Abuse of psychiatry in IMH and Changi Prison

1.     The following account is the psychiatric treatment I received in the Institute of Mental Health (IMH) and Changi prison. The psychiatrists I am complaining about are Dr. Cheow Enquan from IMH and Dr. Lim Chee Min from Changi General Hospital.

Political abuse of psychiatry
2.     On Mar 2, the Court ordered me to be remanded in IMH for two weeks for a psychiatric evaluation. While the accused persons were by default locked up in Ward 75B of IMH and allowed to watch TV during the daytime, I was directly locked up in a single cell in Ward 75A, a place for patients with serious mental illness.

3.     Nurses wouldn’t explain why I was held in solitary confinement but the other two persons stayed in Ward 75B. I requested to talk to the on-duty psychiatrist but was replied to talk to the psychiatrist in charge of my case on Monday. On the one hand, nurses and casual workers considered me as a serious problem and were extremely afraid that I would get out of the solitary confinement; on the other hand, they claimed they didn’t see me as a patient. 

4.     The following 3 interviews with Dr. Cheow Enquan of IMH proved to be a disaster. Although he didn’t appear to have any idea of my espionage allegations, Dr. Cheow simply pressed me on the espionage allegations throughout the interviews.  I had to told him to read but he to read my blogposts before his interview. The only other question he asked was whether I had completed the essay Is Singapore’s legal system fair? on my own, a question that has no connection with my mental state.

The 1st interview
5.     On Mar 4, I asked Dr. Cheow about the Prosecution’s suspicion of the mental illness I had. Given the fact that IMH had officially certified me twice to be of sound mind and diagnosed that I didn’t have a major mental illness, the Prosecution’s suspicion of a delusional disorder was ridiculous. If the suspected disorder as a major mental illness, the suspicion would refute the official diagnosis. If it was a minor mental illness, the suspicion would be baseless because the diagnosis of minor mental illness required a long-term observation. I was recently admitted on Jan 1 and Feb 23 by Dr. Kumar, and IMH released me unconditionally.

6.     Dr. Cheow answered the interview was meant to assess whether I had certain mental illness. I asked him how he designed the questions for the interview because the focus of an interview for one mental illness was significantly different from that for a mental illness with a different nature. Dr. Chew didn’t answer but pressed me to talk about my espionage allegations and the 3 charges I was facing. I told him to read my blogpost.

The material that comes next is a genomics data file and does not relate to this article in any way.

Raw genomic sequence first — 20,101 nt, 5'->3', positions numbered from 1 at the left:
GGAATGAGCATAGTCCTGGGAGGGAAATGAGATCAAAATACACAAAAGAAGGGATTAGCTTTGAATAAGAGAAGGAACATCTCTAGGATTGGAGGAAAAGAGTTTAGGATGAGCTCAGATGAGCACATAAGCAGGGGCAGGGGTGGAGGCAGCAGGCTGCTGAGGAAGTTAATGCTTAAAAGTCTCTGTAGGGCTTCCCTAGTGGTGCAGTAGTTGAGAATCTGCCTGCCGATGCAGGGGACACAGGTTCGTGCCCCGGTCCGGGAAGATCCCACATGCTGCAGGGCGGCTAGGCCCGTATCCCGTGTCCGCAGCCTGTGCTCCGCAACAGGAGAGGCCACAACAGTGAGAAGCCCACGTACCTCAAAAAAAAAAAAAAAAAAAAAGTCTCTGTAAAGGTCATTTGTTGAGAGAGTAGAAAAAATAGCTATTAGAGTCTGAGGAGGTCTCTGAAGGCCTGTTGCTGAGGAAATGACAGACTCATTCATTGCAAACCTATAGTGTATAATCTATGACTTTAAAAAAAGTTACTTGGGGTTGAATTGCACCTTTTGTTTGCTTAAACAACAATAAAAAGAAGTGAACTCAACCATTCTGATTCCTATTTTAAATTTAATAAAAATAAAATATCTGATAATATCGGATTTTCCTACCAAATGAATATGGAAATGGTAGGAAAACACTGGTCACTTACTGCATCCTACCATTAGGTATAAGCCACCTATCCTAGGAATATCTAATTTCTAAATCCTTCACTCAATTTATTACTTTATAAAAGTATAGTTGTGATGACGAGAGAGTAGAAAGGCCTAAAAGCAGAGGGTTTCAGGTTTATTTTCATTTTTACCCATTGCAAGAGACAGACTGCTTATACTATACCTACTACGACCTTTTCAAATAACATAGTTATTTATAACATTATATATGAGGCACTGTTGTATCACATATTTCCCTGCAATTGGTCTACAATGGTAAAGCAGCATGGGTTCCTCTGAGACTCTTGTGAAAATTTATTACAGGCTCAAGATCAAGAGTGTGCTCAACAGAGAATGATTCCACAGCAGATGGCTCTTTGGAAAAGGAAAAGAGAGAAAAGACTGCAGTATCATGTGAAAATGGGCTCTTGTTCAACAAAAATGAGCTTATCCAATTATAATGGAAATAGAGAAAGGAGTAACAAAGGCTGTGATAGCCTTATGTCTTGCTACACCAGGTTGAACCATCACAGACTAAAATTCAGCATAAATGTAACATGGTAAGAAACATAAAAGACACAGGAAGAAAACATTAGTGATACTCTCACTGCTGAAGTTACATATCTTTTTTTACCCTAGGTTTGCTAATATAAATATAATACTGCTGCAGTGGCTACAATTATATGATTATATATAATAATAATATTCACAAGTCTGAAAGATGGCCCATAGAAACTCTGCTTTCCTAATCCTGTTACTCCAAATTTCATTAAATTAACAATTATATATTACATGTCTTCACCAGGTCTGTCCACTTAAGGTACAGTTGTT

7.     As for my solitary confinement in Ward 75A, I told him I was considering a hunger strike for a transfer. Shortly after the interview, I was brought out to Ward 75B and shared a room with several other accused persons.

The 2nd interview
8.     On Mar 6, Dr. Cheow told me he had read my blogpost My life in Changi Prison (draft), which had little to  do with my espionage allegations. I asked Dr. Cheow whether I had Alzheimer’s diseases or other types of dementia, and he answered in negative. When questioned how he came to the conclusion without carrying out an interview, he was unable to answer. I told him that a psychiatrist was not in a position to determine whether I had a delusional disorder based on my espionage allegations because the truthfulness of these allegations was not a medical issue at all.

9.     I also reminded Dr. Cheow that the government including Attorney-General Lucien Wong was fully aware of my espionage allegations but had no intention of denying them. Instead of responding to my challenges, Dr. Cheow threatened me that he would diagnose with a major mental illness if I wouldn’t cooperate with him. I quit the interview right away.

10.  On Mar 8, I lodged a formal complaint to Dr. Chua Hong Choon, the CEO of IMH, against Dr. Cheow for his incompetence and his malice towards me. I claimed that a suspicion of certain mental illness was prerequisite for evaluating the mental state of a person, and the examination of the truthfulness of espionage allegations was outside the knowledge and experience of a psychiatrist. On Mar 9, Dr. Chau Hong Choon informed me through a staff member that I was suspected of having a delusional disorder.

The 3rd interview
11.  On Mar 11, Dr. Cheow directed me to attend his 3rd interview but I simply replied I wouldn’t. In response, he told me he had already diagnosed me with a delusional disorder. I requested to write a letter to Jennifer Jokstad, an officer in UN Human Rights Office (OHCHR) in Bangkok, as I did in 2016 and 2018. Dr. Cheow approved my request so I completed the complaint letter on Mar 12 at 2pm.